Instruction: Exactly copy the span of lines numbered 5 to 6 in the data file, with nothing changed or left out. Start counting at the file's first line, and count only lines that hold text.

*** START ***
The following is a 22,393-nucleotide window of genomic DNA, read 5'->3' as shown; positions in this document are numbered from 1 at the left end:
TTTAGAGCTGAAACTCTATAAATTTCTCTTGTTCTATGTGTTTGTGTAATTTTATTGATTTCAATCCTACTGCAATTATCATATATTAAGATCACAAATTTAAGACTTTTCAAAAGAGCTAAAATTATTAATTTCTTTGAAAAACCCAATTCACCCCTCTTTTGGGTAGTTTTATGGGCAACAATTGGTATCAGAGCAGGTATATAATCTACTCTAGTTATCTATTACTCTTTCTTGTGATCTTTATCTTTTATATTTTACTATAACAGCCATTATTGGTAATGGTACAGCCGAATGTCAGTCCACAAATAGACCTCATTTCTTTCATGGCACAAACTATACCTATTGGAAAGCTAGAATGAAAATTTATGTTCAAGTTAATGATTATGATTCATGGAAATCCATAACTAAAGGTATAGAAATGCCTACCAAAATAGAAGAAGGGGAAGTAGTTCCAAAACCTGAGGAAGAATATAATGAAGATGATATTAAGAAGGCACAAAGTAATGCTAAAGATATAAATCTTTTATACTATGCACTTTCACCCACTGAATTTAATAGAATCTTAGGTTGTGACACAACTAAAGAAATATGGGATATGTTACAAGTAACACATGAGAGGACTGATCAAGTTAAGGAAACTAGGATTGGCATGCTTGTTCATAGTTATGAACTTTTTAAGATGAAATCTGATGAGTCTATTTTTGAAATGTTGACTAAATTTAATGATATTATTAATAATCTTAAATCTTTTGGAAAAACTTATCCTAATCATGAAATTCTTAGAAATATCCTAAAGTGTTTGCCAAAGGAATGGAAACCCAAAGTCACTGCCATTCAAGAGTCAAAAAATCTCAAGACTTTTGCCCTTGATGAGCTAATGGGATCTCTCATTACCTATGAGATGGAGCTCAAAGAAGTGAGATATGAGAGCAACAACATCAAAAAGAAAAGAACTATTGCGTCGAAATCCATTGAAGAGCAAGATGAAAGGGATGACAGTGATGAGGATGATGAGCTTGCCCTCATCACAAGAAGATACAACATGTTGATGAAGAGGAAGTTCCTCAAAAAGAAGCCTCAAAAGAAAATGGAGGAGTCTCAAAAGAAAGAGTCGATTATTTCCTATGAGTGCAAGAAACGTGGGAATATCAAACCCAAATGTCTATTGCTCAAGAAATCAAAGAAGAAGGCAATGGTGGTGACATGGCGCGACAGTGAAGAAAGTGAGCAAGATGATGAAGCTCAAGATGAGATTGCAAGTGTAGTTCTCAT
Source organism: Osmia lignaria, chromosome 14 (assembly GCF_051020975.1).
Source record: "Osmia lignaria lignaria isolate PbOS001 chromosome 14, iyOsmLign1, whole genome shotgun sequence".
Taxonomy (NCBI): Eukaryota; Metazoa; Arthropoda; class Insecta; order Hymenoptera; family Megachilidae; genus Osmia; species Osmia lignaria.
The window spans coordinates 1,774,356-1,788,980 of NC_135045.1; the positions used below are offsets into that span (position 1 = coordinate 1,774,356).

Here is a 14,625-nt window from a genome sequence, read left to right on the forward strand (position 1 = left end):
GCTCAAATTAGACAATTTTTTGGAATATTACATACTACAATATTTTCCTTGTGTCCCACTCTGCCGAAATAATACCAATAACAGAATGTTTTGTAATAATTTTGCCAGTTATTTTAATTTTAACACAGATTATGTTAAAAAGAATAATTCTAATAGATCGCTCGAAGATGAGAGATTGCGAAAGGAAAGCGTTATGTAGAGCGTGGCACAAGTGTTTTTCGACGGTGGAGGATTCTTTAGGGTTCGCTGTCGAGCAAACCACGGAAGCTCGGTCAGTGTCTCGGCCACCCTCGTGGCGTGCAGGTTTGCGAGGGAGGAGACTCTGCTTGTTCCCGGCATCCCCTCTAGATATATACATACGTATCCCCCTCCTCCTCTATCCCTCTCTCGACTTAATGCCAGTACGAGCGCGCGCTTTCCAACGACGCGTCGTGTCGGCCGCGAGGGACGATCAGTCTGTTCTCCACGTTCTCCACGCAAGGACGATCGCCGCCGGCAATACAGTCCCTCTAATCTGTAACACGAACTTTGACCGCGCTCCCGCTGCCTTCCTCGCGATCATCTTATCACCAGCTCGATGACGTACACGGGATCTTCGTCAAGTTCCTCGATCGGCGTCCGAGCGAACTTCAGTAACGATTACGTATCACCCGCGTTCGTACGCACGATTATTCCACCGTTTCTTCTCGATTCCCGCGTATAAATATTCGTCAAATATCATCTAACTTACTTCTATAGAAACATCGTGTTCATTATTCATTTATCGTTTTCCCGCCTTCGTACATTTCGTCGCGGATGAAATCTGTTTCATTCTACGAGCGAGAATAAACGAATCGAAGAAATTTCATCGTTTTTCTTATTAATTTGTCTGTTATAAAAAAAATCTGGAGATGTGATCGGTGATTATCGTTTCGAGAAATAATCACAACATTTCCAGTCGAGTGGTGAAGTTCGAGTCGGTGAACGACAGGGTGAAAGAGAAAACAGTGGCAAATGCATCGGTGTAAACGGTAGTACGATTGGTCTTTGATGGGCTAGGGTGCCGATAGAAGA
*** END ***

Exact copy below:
Taxonomy (NCBI): Eukaryota; Metazoa; Arthropoda; class Insecta; order Hymenoptera; family Megachilidae; genus Osmia; species Osmia lignaria.
The window spans coordinates 1,774,356-1,788,980 of NC_135045.1; the positions used below are offsets into that span (position 1 = coordinate 1,774,356).